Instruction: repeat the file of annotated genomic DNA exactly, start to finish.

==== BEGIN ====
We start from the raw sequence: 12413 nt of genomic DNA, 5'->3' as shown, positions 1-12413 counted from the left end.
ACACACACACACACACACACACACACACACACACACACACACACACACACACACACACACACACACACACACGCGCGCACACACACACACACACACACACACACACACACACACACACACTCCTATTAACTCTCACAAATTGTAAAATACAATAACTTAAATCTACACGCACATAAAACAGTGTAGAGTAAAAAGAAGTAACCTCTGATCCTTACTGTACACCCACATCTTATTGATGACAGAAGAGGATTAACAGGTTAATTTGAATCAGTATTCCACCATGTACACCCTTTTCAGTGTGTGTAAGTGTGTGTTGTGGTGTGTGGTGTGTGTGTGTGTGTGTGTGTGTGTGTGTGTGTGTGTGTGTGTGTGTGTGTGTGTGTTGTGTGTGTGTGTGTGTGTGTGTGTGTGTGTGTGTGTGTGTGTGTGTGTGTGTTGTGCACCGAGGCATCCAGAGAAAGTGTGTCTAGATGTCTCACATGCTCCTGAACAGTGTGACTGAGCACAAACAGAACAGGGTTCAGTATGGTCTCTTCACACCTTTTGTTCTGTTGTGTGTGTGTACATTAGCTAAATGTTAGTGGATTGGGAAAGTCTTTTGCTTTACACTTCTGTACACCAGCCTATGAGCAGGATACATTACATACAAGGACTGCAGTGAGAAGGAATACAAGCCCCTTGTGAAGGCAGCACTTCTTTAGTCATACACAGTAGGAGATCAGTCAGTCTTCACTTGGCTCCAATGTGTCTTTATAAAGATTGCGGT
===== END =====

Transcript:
We start from the raw sequence: 12413 nt of genomic DNA, 5'->3' as shown, positions 1-12413 counted from the left end.
ACACACACACACACACACACACACACACACACACACACACACACACACACACACACACACACACACACACACGCGCGCACACACACACACACACACACACACACACACACACACACACACTCCTATTAACTCTCACAAATTGTAAAATACAATAACTTAAATCTACACGCACATAAAACAGTGTAGAGTAAAAAGAAGTAACCTCTGATCCTTACTGTACACCCACATCTTATTGATGACAGAAGAGGATTAACAGGTTAATTTGAATCAGTATTCCACCATGTACACCCTTTTCAGTGTGTGTAAGTGTGTGTTGTGGTGTGTGGTGTGTGTGTGTGTGTGTGTGTGTGTGTGTGTGTGTGTGTGTGTGTGTGTGTGTGTGTTGTGTGTGTGTGTGTGTGTGTGTGTGTGTGTGTGTGTGTGTGTGTGTGTGTGTTGTGCACCGAGGCATCCAGAGAAAGTGTGTCTAGATGTCTCACATGCTCCTGAACAGTGTGACTGAGCACAAACAGAACAGGGTTCAGTATGGTCTCTTCACACCTTTTGTTCTGTTGTGTGTGTGTACATTAGCTAAATGTTAGTGGATTGGGAAAGTCTTTTGCTTTACACTTCTGTACACCAGCCTATGAGCAGGATACATTACATACAAGGACTGCAGTGAGAAGGAATACAAGCCCCTTGTGAAGGCAGCACTTCTTTAGTCATACACAGTAGGAGATCAGTCAGTCTTCACTTGGCTCCAATGTGTCTTTATAAAGATTGCGGT